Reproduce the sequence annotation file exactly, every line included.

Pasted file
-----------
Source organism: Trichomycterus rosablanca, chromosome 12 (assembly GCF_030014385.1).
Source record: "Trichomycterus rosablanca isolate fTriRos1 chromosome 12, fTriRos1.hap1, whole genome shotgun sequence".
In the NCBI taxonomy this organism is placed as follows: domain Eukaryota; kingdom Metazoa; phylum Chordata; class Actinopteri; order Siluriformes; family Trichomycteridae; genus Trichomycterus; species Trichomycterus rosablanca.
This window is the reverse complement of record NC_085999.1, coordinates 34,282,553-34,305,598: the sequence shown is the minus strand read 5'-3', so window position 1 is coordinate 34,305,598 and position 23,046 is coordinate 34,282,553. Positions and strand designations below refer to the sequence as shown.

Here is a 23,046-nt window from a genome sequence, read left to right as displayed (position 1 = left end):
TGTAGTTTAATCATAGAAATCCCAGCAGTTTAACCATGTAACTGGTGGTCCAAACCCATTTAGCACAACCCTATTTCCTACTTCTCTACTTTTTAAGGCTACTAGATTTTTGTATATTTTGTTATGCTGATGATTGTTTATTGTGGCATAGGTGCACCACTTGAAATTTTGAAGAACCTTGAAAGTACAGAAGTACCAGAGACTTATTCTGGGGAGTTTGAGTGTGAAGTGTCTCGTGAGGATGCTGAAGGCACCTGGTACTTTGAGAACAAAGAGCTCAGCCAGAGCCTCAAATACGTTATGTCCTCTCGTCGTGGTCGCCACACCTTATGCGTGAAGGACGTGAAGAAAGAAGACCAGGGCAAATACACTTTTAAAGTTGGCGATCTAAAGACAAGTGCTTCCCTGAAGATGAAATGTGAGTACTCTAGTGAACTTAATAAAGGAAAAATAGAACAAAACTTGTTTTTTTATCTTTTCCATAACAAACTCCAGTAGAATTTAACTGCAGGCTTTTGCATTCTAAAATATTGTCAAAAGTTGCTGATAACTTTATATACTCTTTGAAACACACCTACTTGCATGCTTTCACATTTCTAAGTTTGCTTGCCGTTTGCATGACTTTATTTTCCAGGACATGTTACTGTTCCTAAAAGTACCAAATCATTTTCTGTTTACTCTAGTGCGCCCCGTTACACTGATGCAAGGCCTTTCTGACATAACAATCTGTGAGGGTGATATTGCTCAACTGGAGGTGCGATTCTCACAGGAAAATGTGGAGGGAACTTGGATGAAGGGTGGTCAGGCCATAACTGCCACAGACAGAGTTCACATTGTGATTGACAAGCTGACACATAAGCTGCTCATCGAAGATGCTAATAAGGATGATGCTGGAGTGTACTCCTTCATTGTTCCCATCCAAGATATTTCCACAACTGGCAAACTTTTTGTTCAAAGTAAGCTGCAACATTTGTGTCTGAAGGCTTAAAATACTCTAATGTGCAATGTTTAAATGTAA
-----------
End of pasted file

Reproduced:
Source organism: Trichomycterus rosablanca, chromosome 12 (assembly GCF_030014385.1).
Source record: "Trichomycterus rosablanca isolate fTriRos1 chromosome 12, fTriRos1.hap1, whole genome shotgun sequence".
In the NCBI taxonomy this organism is placed as follows: domain Eukaryota; kingdom Metazoa; phylum Chordata; class Actinopteri; order Siluriformes; family Trichomycteridae; genus Trichomycterus; species Trichomycterus rosablanca.
This window is the reverse complement of record NC_085999.1, coordinates 34,282,553-34,305,598: the sequence shown is the minus strand read 5'-3', so window position 1 is coordinate 34,305,598 and position 23,046 is coordinate 34,282,553. Positions and strand designations below refer to the sequence as shown.

Here is a 23,046-nt window from a genome sequence, read left to right as displayed (position 1 = left end):
TGTAGTTTAATCATAGAAATCCCAGCAGTTTAACCATGTAACTGGTGGTCCAAACCCATTTAGCACAACCCTATTTCCTACTTCTCTACTTTTTAAGGCTACTAGATTTTTGTATATTTTGTTATGCTGATGATTGTTTATTGTGGCATAGGTGCACCACTTGAAATTTTGAAGAACCTTGAAAGTACAGAAGTACCAGAGACTTATTCTGGGGAGTTTGAGTGTGAAGTGTCTCGTGAGGATGCTGAAGGCACCTGGTACTTTGAGAACAAAGAGCTCAGCCAGAGCCTCAAATACGTTATGTCCTCTCGTCGTGGTCGCCACACCTTATGCGTGAAGGACGTGAAGAAAGAAGACCAGGGCAAATACACTTTTAAAGTTGGCGATCTAAAGACAAGTGCTTCCCTGAAGATGAAATGTGAGTACTCTAGTGAACTTAATAAAGGAAAAATAGAACAAAACTTGTTTTTTTATCTTTTCCATAACAAACTCCAGTAGAATTTAACTGCAGGCTTTTGCATTCTAAAATATTGTCAAAAGTTGCTGATAACTTTATATACTCTTTGAAACACACCTACTTGCATGCTTTCACATTTCTAAGTTTGCTTGCCGTTTGCATGACTTTATTTTCCAGGACATGTTACTGTTCCTAAAAGTACCAAATCATTTTCTGTTTACTCTAGTGCGCCCCGTTACACTGATGCAAGGCCTTTCTGACATAACAATCTGTGAGGGTGATATTGCTCAACTGGAGGTGCGATTCTCACAGGAAAATGTGGAGGGAACTTGGATGAAGGGTGGTCAGGCCATAACTGCCACAGACAGAGTTCACATTGTGATTGACAAGCTGACACATAAGCTGCTCATCGAAGATGCTAATAAGGATGATGCTGGAGTGTACTCCTTCATTGTTCCCATCCAAGATATTTCCACAACTGGCAAACTTTTTGTTCAAAGTAAGCTGCAACATTTGTGTCTGAAGGCTTAAAATACTCTAATGTGCAATGTTTAAATGTAA